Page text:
7. Skip Shaving
Shaving the legs with a baby bump in the way is quite difficult, as any pregnant woman knows. Fortunately, no one will notice if you don’t shave in the winter. Simply put down the razor and change into a pair of maternity jeans or leggings.
Food aversions, nausea, and bloating… A simple soup goes a long way for sick pregnant women. Winter comfort dishes like chicken noodle or tomato soup are ideal.
Hormonal changes, as well as belly stretching, can cause dry, itchy skin. Soft, cuddly tops are a godsend. Cashmere is ideal for expecting mothers. Ahhhhh.
10. Snow Day!
Getting out of bed and out the door to work on time can be extremely difficult during pregnancy. Are those snow flurries outside? Today is a snow day!
11. No Shoveling
“Who me, shovel snow?” In my current state, I’m not sure I could.” Even individuals who are barely two months pregnant can use this excuse. With a wink.
12. Less Touchy-Feely
Yes, people are more likely to be cooped up indoors during the winter, but on the good side, this means fewer people stroking their bellies. When out and about, pregnant ladies can avoid the many unpleasant interactions with nosy people.
When you’re expecting a child, family time becomes even more special. This season’s winter holidays will be filled with love and enthusiasm. Take advantage of the Christmas cheer!
14. Adorable Newborn Outfits!
Choosing winter clothing for newborns is a lot more enjoyable. Take a look at those cute knitted animal face hats!
15. Great Excuse for a Babymoon!
Make use of the cold as an excuse to escape. Before the baby arrives, take a trip south to a warmer environment and have some fun and leisure.
- Is it better to be pregnant in the summer or winter?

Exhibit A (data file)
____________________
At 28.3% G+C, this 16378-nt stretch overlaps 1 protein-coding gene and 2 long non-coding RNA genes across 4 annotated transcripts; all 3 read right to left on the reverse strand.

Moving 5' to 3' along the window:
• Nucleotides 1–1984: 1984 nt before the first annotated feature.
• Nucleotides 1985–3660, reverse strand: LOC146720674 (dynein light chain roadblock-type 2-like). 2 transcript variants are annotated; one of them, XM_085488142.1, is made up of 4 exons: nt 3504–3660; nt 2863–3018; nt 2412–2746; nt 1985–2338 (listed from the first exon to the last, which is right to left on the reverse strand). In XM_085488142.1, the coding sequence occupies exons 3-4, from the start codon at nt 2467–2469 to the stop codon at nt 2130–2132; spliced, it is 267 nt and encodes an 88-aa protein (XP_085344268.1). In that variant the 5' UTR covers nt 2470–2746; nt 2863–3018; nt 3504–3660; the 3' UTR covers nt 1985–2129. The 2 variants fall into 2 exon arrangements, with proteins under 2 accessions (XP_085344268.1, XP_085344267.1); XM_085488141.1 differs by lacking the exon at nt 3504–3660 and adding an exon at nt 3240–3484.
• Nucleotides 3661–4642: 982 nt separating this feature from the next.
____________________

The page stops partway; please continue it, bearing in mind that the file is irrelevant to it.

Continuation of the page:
When is the best time to get pregnant: the weather
Many women want to have a spring baby since it allows them to avoid being pregnant during the hot summer months, and the final trimester is in the winter, so you’ll be warm anyhow. When it’s warmer outside, any pregnancy hot flashes will be lot simpler to deal with.
- Is cold weather good for pregnancy?
According to a study conducted by researchers at the National Institutes of Health, extreme hot or cold weather during pregnancy may raise the chance of premature birth. Extremes of hot and cold during the first seven weeks of pregnancy were linked to early birth, according to the researchers.
- Can cold weather affect fetus?
A recent study reveals that unusually hot or cold weather can alter a baby’s birth weight. Researchers discovered that pregnant women who experienced exceptionally hot or cold weather were more likely to have babies with low birth weight, even if their babies were not born prematurely.
- Is being pregnant enjoyable?
Pregnancy, as you might expect, can be a very joyous period. Whether or not this is true for you depends on a variety of circumstances other than the pregnancy itself. According to studies, women who are preparing to take on the essential duty of mothering fare better when they: feel unconditionally loved.